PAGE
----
What is compassion? Compassion is a holistic understanding of a problem or the suffering of another with a commitment to act to solve the problem or alleviate the suffering. Understanding a problem or the suffering of another can happen instantaneously or it can develop over time. But the most important thing to know about compassion is that it involves a commitment to act. This is what distinguishes compassion from empathy. Empathy is understanding what another person is experiencing, but for compassion understanding isn’t enough. Compassion means actually doing something to help.

Being compassionate is not about trying to be a saint or being so kind that you become a doormat for other people. Being compassionate is not a sign of weakness. In fact, it’s the exact opposite. It takes strength to remain caring and rational when the easiest thing to do is to stop caring or give in to anger. And it takes bravery to act, when it is much easier to do nothing.

Given the definition of compassion, you might think it is more emotionally and physically taxing than empathy, but that’s not the case. Tania Singer, director of neuroscience at the Max Planck Institute for Human Cognitive and Brain Sciences, has found that compassion and empathy “are two different phenomena associated with different brain activity patterns.” When we think compassionately, we use the same neural pathways as love, but when we think empathetically we use the brain regions associated with pain. The constant use of the brain’s pain neural pathways leads to feelings of burnout; empathy is not sustainable. Because compassion is connected to feelings of love, we are nourished and the brain is primed for achievement. Research focused on a dopamine-processing gene known as DRD4, for instance, has shown that the more compassionate a classroom environment becomes, the greater the level of learning that occurs.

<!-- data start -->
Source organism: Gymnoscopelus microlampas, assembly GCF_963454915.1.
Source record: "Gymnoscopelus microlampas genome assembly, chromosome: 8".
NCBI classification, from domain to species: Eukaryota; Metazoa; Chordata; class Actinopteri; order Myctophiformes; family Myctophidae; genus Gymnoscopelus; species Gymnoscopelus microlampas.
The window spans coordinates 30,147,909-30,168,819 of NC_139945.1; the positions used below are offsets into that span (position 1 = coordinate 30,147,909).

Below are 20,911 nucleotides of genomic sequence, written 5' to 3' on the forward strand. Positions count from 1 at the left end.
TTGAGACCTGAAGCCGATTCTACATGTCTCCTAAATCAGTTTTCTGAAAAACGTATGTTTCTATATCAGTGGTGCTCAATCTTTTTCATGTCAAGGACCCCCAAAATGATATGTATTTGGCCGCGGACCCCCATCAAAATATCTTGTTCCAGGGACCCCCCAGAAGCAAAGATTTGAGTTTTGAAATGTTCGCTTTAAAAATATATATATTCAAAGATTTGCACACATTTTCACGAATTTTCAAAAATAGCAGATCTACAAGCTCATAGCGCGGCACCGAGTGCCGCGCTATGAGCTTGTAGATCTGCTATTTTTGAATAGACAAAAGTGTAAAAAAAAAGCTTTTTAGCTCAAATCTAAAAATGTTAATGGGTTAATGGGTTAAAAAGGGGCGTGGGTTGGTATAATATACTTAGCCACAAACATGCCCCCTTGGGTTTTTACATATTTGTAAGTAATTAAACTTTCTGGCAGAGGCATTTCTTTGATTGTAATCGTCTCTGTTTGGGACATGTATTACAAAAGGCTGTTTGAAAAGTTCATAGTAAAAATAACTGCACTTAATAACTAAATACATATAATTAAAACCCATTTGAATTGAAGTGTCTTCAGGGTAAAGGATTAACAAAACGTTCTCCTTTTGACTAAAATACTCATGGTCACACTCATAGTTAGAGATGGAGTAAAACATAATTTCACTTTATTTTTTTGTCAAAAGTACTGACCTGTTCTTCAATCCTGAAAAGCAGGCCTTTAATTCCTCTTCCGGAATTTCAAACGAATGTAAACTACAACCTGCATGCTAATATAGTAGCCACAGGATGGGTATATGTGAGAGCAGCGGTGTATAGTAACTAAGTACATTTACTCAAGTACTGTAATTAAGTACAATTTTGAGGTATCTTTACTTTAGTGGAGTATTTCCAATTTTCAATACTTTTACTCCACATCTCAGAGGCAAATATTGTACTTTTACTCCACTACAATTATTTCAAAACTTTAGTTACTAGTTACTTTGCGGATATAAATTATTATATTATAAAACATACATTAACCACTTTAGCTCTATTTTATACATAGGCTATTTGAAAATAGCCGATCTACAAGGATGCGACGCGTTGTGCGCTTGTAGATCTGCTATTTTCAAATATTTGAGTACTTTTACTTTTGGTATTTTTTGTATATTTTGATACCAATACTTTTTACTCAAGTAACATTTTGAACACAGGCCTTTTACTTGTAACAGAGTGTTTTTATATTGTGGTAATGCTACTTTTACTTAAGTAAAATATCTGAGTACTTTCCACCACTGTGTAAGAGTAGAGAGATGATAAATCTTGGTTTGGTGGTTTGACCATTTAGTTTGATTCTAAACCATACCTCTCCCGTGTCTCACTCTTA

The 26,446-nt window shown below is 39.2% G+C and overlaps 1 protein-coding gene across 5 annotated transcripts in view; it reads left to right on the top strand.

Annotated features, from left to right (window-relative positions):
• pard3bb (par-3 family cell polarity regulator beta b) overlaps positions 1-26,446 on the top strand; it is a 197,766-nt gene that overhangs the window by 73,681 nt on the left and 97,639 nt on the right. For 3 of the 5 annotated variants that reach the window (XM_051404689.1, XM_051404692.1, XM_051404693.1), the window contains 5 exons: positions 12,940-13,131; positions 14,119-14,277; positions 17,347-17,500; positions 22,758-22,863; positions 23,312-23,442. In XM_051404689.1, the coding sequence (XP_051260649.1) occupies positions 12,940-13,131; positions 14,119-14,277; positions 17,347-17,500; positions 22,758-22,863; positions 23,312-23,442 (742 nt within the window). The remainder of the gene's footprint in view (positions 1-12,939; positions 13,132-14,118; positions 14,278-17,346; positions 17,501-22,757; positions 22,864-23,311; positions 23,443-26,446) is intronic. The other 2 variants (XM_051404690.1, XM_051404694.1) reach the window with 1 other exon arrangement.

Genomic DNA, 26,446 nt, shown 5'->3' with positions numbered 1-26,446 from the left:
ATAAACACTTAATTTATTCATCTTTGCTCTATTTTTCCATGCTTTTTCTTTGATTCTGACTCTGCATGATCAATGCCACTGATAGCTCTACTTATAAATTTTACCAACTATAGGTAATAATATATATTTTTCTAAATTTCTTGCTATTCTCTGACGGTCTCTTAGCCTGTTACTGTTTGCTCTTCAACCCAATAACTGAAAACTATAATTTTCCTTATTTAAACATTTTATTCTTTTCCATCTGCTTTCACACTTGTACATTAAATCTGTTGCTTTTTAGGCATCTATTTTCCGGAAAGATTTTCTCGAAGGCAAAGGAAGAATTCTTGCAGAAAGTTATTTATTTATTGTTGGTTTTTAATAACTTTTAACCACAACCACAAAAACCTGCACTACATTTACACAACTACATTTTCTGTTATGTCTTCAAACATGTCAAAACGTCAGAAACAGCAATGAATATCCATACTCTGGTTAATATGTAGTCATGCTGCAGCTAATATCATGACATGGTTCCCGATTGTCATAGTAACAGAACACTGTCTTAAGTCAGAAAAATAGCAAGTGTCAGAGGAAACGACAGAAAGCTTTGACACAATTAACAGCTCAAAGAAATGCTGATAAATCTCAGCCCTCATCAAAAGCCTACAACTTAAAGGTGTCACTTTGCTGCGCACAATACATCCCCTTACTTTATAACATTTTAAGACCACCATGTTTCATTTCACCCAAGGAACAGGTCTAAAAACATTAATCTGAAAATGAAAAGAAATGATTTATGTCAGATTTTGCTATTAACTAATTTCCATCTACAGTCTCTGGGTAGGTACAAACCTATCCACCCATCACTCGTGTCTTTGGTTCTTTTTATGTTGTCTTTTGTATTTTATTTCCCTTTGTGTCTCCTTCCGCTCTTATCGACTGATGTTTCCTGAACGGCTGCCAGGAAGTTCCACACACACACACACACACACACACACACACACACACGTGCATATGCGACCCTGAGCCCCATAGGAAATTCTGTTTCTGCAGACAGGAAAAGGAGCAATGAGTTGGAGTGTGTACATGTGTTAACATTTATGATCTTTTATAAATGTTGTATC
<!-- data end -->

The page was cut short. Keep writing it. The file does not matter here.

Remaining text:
Compassion is commonly accepted as a quality of a “good” person, but only recently have we begun to make the connection between compassion and success. I started to make the connection when I was a counterintelligence agent for the military. During my service, I noticed that the best agents were the ones who made time to help other agents. Because they assisted

fellow agents, they had a large network of colleagues who would in turn help them and “have their back” even in the most difficult situations. By helping others, these compassionate agents built trust with the members of their team, and that helped them to make better tactical decisions. Over time, compassion has become the focus of my professional and personal life, and scientific research has confirmed what I had anecdotally realized: compassion is the foundation for success.

Success is defined as the accomplishment of an aim or purpose, and being successful means different things to different people. Whether you are trying to get a promotion, reach a financial milestone, complete a degree, or help a child learn to read, compassion will help you to accomplish your goal more efficiently and effectively, and it will make the achievement more enduring, fulfilling, and rewarding. Compassion is win-win. It will help you to be successful, and it will help solve problems and create opportunities for others. The ripple effect takes over from there, spreading success throughout the community. I call people who achieve success by helping others compassionate achievers. It is never lonely at the top if you are a compassionate achiever.

Adapted from The Compassionate Achiever: How Helping Others Fuels Success by Christopher Kukk, Ph.D. Copyright ©2017 by Christopher Kukk, Ph.D, published by HarperOne, an imprint of HarperCollins Publishers.

Originally published at medium.com